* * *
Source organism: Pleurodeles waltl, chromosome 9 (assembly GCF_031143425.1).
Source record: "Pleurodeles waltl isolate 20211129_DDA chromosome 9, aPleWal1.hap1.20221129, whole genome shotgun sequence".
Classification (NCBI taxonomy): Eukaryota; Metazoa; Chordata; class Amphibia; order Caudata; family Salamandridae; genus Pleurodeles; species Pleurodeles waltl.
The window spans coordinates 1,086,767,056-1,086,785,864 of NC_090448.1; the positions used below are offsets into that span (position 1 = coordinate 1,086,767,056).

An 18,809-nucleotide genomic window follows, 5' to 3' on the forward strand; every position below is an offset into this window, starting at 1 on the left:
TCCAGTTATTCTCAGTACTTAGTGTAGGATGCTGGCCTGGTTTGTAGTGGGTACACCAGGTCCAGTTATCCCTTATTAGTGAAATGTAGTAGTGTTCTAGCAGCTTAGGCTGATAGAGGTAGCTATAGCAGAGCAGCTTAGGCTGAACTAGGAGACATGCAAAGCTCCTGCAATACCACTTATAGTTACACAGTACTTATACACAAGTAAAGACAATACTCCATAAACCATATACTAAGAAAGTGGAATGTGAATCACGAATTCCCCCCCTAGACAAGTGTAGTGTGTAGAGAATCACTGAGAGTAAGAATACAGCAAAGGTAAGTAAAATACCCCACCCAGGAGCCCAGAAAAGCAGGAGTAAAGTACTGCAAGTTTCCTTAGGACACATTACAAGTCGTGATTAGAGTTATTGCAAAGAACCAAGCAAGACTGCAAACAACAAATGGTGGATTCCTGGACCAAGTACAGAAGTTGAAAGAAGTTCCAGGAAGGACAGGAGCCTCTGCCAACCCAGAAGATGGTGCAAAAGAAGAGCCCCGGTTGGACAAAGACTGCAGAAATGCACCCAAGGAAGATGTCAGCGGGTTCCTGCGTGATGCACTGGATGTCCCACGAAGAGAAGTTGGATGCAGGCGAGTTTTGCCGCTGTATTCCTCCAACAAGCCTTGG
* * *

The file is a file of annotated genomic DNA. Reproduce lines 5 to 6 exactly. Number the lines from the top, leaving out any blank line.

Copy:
An 18,809-nucleotide genomic window follows, 5' to 3' on the forward strand; every position below is an offset into this window, starting at 1 on the left:
TCCAGTTATTCTCAGTACTTAGTGTAGGATGCTGGCCTGGTTTGTAGTGGGTACACCAGGTCCAGTTATCCCTTATTAGTGAAATGTAGTAGTGTTCTAGCAGCTTAGGCTGATAGAGGTAGCTATAGCAGAGCAGCTTAGGCTGAACTAGGAGACATGCAAAGCTCCTGCAATACCACTTATAGTTACACAGTACTTATACACAAGTAAAGACAATACTCCATAAACCATATACTAAGAAAGTGGAATGTGAATCACGAATTCCCCCCCTAGACAAGTGTAGTGTGTAGAGAATCACTGAGAGTAAGAATACAGCAAAGGTAAGTAAAATACCCCACCCAGGAGCCCAGAAAAGCAGGAGTAAAGTACTGCAAGTTTCCTTAGGACACATTACAAGTCGTGATTAGAGTTATTGCAAAGAACCAAGCAAGACTGCAAACAACAAATGGTGGATTCCTGGACCAAGTACAGAAGTTGAAAGAAGTTCCAGGAAGGACAGGAGCCTCTGCCAACCCAGAAGATGGTGCAAAAGAAGAGCCCCGGTTGGACAAAGACTGCAGAAATGCACCCAAGGAAGATGTCAGCGGGTTCCTGCGTGATGCACTGGATGTCCCACGAAGAGAAGTTGGATGCAGGCGAGTTTTGCCGCTGTATTCCTCCAACAAGCCTTGG